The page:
Hocktide, Hock tide or Hoke Day is a very old term used to denote the Monday and Tuesday in the week following the second Tuesday after Easter. It was an English mediaeval festival; it and the preceding Monday were the Hock-days. Together with Whitsuntide and the twelve days of Yuletide the week following Easter marked the only vacations of the husbandman's year, during slack times in the cycle of the year when the villein ceased work on his lord's demesne, and most likely on his own land as well.
Early folk celebrations of Hocktide are undocumented, though as a term day, it appears often in documents. Hock-Tuesday was an important term day, rents being then payable, for with Michaelmas it divided the rural agricultural year into its seasons of winter (followed by Lent) and summer (followed by harvest). Some evidence allows us to see that Hocktide was considered an important festival in some parts of Late-Medieval England, and was a chance for the women of the parish to raise money for the local church. Katherine French's work has allowed us to see that women would capture and tie up local men, and release them in exchange for a release fee, which would then be donated to the church.
George C. Homans notices the parallel pattern as at Yuletide, of a solemn feast of the Church, that of Christmas itself, followed by a festive holiday, with the agricultural round beginning anew after Epiphany, with the folk customs of Plow Monday. Until the 19th century in England, Plow Monday, the first Monday after Epiphany, occasioned the antics of the gang of young plowmen, calling themselves the "plow-bullocks", who went door to door with the caparisoned "white plow", collecting pennies; when these were withheld they might plow up the dooryard
At Coventry there was a play called The Old Coventry Play of Hock Tuesday. This, suppressed at the Reformation owing to the incidental disorder that accompanbied it, and revived as part of the festivities on Queen Elizabeth's visit to Kenilworth in July 1575, depicted the struggle between Saxons and Danes, and has given colour to the suggestion that hock-tide was originally a commemoration of the massacre of the Danes on St. Brice's Day, 13 November 1002, or of the rejoicings at the death of Harthacanute on 8 June 1042 and the expulsion of the Danes. But the dates of these anniversaries do not bear this out.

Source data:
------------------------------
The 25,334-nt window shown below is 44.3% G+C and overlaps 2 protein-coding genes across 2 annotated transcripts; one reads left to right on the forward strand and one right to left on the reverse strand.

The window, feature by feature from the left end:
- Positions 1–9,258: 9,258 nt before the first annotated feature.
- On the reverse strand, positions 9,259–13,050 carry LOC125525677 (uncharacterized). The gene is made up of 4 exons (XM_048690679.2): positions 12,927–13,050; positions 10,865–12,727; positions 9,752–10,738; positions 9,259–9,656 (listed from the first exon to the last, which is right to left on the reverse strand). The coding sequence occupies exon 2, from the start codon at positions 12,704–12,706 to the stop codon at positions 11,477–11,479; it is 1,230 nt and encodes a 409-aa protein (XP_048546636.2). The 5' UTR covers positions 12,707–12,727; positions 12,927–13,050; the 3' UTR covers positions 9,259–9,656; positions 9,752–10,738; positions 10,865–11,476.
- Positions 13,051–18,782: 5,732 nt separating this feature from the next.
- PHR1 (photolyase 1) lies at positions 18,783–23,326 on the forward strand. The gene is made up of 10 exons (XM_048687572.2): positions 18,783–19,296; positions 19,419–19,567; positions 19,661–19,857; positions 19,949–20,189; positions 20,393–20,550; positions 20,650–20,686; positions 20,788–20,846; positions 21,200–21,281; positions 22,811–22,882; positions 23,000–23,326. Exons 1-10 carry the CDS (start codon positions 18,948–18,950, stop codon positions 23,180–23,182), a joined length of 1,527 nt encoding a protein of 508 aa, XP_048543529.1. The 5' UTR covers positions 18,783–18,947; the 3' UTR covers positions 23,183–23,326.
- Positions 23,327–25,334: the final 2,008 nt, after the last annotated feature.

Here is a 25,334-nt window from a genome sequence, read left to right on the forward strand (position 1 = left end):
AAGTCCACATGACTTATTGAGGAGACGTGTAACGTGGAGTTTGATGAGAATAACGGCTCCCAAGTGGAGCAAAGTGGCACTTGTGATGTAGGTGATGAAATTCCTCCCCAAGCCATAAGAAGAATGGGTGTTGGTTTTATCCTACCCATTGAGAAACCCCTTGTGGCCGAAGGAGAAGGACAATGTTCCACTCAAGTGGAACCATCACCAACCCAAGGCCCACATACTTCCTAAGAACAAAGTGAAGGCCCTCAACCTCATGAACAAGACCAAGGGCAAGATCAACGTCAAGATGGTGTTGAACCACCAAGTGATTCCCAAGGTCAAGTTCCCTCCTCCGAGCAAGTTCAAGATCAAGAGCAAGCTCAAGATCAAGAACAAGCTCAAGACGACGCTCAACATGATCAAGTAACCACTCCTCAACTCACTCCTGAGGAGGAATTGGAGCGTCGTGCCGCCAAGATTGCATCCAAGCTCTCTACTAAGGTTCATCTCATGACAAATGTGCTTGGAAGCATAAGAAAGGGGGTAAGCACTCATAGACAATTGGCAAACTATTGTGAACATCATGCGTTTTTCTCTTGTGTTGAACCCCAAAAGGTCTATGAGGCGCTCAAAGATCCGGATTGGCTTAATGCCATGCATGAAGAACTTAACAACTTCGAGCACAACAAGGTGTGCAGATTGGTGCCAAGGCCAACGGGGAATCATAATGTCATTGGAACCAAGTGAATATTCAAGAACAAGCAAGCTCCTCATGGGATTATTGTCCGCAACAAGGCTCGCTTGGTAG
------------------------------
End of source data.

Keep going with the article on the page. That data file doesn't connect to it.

Until the 16th century, Hocktide was widely celebrated in England after Easter, although the massacre of the Danes in 1002, by order of King Ethelred the Unready, took place around the feast of St Brice, on 13 November and Hardicanute's death in 1042 occurred on 8 June. The festivities were banned under Henry VIII as they were thought to encourage public disorder, but Elizabeth I was petitioned to reinstate the tradition in 1575, an event recorded in Sir Walter Scott's Kenilworth. How popular the revival was is not recorded, but a number of towns are known to have re-established the tradition. However by the end of the 17th century the festival was largely forgotten.
By the 19th century the festivities consisted of the men of the parish binding the women on the Monday and demanding a kiss for their release. On the Tuesday, the actual Hock-day, the women would tie up the men and demand a payment before setting them free. The monies collected would then be donated to the parish funds. The origins of the name Hocktide are unknown. No trace of the word is found in Old English, and hock-day, its earliest use in composition, appears first in the 12th century. Hocktide and hock-money are first attested in 1484 (OED)
In 1910 the celebration at Hungerford began with a watercress supper at the "John o' Gaunt"--(he being the patron of the place,) where his wonderful horn, the town's most treasured possession, is kept. The supper consisted of black broth, Welsh rarebit, macaroni, and salad, with bowls of punch.